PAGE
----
ABSTRACT: Background To evaluate the predictors for resectability and survival of patients with locally advanced pancreatic cancer (LAPC) treated with gemcitabine-based neoadjuvant therapy (GBNAT). Methods Between May 2003 and Dec 2009, 41 tissue-proved LAPC were treated with GBNAT. The location of pancreatic cancer in the head, body and tail was 17, 18 and 6 patients respectively. The treatment response was evaluated by RECIST criteria. Surgical exploration was based on the response and the clear plan between tumor and celiac artery/superior mesentery artery. Kaplan–Meier analysis and Cox Model were used to calculate the resectability and survival rates. Results Finally, 25 patients received chemotherapy (CT) and 16 patients received concurrent chemoradiation therapy (CRT). The response rate was 51% (21 patients), 2 CR (1 in CT and 1 in CRT) and 19 PR (10 in CT and 9 in CRT). 20 patients (48.8%) were assessed as surgically resectable, in which 17 (41.5%) underwent successful resection with a 17.6% positive-margin rate and 3 failed explorations were pancreatic head cancer for dense adhesion. Two pancreatic neck cancer turned fibrosis only. Patients with surgical intervention had significant actuarial overall survival. Tumor location and post-GBNAT CA199 < 152 were predictors for resectability. Post-GBNAT CA-199 < 152 and post-GBNAT CA-125 < 32.8 were predictors for longer disease progression-free survival. Pre-GBNAT CA-199 < 294, post-GBNAT CA-125 < 32.8, and post-op CEA < 6 were predictors for longer overall survival. Conclusion Tumor location and post-GBNAT CA199 < 152 are predictors for resectability while pre-GBNAT CA-199 < 294, post-GBNAT CA-125 < 32.8, post-GBNAT CA-199 < 152 and post-op CEA < 6 are survival predictors in LAPC patients with GBNAT.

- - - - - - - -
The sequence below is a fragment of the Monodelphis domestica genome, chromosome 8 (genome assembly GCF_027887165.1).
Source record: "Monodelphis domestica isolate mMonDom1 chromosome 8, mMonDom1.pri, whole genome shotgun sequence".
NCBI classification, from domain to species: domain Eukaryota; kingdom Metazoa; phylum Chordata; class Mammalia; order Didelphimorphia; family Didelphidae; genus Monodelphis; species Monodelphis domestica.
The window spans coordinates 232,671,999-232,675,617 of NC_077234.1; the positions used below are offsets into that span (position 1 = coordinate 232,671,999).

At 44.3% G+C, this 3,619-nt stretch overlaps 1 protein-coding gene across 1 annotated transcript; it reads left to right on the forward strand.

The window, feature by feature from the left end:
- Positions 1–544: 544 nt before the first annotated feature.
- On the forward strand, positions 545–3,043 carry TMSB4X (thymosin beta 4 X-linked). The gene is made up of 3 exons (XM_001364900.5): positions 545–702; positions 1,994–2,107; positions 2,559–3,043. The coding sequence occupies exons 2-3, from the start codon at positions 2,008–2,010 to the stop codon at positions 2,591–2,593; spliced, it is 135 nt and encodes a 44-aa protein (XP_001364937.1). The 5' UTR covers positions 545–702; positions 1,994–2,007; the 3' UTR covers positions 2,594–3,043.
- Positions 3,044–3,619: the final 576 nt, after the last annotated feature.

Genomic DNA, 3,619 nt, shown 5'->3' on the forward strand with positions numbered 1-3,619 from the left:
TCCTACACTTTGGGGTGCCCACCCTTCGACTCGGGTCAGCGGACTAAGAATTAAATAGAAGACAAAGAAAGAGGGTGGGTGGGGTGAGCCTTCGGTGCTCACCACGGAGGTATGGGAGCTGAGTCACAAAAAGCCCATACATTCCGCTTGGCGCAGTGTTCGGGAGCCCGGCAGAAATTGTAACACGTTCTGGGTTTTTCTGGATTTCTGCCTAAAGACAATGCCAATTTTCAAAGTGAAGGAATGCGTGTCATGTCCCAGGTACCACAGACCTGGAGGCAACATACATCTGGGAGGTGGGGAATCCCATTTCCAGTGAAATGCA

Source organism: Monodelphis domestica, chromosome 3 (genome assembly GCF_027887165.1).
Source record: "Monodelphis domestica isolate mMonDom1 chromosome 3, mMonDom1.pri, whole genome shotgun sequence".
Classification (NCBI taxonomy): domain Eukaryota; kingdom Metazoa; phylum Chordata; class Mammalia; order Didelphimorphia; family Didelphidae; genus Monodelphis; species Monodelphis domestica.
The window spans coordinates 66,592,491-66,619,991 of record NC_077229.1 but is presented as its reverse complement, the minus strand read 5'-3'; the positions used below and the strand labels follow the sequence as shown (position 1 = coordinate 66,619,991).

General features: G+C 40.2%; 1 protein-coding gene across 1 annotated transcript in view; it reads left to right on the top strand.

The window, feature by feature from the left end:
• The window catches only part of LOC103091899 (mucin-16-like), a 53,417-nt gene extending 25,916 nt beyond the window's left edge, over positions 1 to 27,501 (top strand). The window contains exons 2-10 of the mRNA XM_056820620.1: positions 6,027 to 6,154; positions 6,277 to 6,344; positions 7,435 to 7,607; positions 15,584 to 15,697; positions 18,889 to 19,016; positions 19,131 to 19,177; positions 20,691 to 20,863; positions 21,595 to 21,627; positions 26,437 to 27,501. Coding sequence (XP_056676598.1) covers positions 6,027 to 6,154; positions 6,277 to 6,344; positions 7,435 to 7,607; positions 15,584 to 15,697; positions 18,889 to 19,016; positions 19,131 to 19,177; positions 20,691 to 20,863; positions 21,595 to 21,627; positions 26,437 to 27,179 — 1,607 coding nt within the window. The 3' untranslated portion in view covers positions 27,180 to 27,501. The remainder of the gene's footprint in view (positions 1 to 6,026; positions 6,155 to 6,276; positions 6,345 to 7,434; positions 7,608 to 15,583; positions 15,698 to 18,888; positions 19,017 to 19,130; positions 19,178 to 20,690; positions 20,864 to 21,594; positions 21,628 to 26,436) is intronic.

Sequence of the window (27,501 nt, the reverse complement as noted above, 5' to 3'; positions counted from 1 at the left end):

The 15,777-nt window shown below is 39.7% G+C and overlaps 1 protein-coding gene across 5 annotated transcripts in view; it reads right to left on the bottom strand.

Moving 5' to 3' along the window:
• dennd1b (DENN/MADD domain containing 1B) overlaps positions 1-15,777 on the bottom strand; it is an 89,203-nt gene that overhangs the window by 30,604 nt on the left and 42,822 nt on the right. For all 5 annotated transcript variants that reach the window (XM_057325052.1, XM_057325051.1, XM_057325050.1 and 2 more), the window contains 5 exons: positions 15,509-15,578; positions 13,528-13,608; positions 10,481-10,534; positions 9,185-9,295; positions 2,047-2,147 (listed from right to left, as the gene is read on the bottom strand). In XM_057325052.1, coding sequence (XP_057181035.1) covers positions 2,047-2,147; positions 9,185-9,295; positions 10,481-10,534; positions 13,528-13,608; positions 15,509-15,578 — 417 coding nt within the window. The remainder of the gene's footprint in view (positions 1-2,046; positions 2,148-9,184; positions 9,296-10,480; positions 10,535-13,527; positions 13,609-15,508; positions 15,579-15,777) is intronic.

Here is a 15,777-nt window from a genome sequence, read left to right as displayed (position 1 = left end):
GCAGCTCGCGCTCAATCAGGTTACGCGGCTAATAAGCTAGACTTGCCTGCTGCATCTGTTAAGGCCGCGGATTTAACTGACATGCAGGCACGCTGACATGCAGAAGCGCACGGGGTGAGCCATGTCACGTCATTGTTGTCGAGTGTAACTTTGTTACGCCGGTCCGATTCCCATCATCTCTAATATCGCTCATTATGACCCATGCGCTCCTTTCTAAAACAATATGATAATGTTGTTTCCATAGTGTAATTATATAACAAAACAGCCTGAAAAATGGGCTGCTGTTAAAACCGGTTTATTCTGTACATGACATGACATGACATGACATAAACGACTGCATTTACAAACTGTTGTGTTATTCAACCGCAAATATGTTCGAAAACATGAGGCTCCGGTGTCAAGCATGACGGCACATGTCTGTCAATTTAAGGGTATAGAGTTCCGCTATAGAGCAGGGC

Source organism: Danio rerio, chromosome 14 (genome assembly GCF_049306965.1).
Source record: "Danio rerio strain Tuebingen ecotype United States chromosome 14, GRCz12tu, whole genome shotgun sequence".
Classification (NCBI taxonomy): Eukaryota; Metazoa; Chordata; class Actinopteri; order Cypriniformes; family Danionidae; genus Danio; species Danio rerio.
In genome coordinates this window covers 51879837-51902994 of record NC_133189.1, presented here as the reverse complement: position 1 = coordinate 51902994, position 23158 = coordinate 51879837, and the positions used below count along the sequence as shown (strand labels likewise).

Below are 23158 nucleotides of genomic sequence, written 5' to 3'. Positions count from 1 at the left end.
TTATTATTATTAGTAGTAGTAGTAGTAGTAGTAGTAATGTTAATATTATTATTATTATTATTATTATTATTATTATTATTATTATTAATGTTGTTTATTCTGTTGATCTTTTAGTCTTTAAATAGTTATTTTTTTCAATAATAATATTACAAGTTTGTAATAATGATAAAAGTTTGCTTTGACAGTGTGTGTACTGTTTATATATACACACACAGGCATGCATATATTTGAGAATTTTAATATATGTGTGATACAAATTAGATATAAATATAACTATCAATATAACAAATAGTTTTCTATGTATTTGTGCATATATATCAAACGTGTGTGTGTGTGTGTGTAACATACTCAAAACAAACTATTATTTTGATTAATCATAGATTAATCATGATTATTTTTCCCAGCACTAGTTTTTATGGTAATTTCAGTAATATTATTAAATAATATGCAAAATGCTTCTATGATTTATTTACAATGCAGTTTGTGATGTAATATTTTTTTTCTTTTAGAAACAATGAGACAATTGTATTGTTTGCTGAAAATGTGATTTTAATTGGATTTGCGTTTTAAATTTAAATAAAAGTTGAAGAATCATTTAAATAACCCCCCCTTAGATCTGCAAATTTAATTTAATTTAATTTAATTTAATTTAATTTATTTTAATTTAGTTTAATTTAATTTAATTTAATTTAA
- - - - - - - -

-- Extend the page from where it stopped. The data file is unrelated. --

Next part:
Full-text · Article · Sep 2014 · BMC Surgery
  • Source
    • "This study mainly focused on and analyzed preoperative, intraoperative, and postoperative patient information, including patient age, tumor size, degree of differentiation, operative blood loss, operative time, lymph node status, method of vascular reconstruction, and postoperative complications. Positive lymph node metastasis and major perioperative complications have been reported to be the two main factors that affect patient survival time [25]. Other studies have reported that operative time and patient age are closely related to survival time [18]. "
    [Show abstract] [Hide abstract]